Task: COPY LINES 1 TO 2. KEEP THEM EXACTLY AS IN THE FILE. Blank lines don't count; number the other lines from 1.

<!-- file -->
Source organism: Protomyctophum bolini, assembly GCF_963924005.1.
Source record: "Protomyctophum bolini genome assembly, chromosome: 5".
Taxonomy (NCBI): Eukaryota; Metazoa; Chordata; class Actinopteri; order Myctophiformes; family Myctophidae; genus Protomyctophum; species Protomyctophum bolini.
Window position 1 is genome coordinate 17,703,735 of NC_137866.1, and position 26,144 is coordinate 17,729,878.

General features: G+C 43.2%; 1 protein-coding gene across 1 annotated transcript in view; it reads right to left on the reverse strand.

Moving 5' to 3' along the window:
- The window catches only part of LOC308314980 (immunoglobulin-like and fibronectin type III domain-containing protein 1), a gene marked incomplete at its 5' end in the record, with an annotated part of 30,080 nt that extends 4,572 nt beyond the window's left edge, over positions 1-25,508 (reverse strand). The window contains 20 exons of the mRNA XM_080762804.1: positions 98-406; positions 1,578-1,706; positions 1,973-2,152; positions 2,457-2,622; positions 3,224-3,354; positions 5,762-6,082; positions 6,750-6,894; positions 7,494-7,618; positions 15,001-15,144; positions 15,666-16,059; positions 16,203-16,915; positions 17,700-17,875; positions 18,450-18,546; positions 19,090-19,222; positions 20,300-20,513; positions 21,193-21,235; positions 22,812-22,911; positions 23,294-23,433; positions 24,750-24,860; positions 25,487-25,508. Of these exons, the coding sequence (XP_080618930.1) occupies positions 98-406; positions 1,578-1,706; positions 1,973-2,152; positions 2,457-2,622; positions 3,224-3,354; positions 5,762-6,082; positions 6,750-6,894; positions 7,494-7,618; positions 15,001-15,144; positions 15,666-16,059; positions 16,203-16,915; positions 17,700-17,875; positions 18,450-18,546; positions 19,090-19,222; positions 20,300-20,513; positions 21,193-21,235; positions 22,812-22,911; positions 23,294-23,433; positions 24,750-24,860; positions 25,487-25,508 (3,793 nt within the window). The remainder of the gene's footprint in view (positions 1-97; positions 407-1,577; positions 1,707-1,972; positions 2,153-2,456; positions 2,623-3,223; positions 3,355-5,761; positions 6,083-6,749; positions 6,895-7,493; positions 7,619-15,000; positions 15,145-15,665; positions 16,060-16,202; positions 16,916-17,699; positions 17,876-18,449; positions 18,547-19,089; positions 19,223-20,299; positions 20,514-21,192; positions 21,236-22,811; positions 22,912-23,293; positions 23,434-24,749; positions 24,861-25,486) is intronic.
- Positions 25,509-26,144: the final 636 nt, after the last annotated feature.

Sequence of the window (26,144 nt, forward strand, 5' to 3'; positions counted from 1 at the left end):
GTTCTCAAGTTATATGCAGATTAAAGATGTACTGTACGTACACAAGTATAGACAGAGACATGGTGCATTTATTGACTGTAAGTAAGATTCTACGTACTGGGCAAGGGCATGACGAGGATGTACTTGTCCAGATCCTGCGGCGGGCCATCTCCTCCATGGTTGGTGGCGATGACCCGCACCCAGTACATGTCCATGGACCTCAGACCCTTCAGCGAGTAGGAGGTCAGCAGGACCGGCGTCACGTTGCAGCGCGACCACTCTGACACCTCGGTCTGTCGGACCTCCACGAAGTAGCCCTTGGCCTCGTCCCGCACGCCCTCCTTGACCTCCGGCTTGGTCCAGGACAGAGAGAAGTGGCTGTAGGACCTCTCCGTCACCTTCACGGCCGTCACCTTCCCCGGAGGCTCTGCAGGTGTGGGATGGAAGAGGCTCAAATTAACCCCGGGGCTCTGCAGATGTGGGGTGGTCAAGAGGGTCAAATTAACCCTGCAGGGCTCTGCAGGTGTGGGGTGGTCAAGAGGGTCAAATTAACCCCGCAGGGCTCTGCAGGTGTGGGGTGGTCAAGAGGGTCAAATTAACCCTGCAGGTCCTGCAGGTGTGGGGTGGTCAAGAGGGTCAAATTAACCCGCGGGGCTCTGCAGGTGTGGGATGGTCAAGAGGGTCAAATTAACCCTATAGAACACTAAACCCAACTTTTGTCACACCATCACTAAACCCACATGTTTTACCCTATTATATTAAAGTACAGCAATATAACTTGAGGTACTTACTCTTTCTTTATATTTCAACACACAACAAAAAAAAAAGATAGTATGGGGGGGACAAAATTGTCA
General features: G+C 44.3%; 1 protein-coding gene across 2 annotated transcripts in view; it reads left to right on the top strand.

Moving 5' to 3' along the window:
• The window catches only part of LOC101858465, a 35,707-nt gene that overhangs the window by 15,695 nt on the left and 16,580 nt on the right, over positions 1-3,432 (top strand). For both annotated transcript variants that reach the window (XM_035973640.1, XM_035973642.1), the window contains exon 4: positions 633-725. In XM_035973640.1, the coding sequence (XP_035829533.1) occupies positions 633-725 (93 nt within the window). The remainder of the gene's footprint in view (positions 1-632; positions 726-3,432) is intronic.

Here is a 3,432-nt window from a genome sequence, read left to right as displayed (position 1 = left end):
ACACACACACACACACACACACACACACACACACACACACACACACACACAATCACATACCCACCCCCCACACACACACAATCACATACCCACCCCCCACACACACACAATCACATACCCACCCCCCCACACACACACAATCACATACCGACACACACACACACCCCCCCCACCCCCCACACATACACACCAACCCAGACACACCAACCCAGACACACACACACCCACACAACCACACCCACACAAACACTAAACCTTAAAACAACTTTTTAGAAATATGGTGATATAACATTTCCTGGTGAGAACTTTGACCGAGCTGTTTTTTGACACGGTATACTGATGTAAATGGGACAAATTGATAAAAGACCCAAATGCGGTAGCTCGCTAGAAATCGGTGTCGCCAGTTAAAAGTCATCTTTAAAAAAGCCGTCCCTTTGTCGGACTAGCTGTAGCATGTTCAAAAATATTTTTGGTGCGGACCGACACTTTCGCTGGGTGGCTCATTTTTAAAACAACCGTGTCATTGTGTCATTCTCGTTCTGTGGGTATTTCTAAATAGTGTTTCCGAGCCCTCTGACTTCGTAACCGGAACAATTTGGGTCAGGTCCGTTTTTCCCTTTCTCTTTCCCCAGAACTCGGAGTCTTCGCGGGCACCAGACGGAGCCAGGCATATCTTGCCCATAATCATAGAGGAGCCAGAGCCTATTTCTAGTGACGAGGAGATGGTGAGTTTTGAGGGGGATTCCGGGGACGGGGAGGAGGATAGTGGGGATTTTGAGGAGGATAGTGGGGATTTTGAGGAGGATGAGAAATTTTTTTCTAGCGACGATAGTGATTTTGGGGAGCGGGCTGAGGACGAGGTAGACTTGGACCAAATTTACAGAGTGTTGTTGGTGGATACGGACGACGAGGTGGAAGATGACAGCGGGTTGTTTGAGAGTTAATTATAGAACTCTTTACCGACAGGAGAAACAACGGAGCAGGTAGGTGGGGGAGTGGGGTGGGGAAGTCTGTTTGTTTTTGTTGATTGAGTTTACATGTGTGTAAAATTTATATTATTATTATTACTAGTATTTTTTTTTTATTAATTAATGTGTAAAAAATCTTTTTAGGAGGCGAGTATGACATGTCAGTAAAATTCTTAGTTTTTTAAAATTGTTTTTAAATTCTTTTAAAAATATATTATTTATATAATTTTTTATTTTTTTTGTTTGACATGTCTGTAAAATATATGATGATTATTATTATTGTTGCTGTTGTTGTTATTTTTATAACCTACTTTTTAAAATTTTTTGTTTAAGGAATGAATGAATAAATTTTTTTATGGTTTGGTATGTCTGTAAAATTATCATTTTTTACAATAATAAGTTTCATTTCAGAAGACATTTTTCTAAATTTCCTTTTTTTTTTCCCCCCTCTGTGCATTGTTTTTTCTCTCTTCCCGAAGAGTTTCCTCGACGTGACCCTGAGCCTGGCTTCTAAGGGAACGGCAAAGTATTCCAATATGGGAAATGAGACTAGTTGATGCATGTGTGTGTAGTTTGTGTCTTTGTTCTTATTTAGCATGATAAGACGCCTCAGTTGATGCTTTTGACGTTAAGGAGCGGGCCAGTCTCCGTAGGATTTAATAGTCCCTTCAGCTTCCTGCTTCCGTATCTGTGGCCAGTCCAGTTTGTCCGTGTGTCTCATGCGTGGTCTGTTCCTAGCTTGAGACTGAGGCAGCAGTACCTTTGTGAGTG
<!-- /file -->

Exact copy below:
Source organism: Protomyctophum bolini, assembly GCF_963924005.1.
Source record: "Protomyctophum bolini genome assembly, chromosome: 5".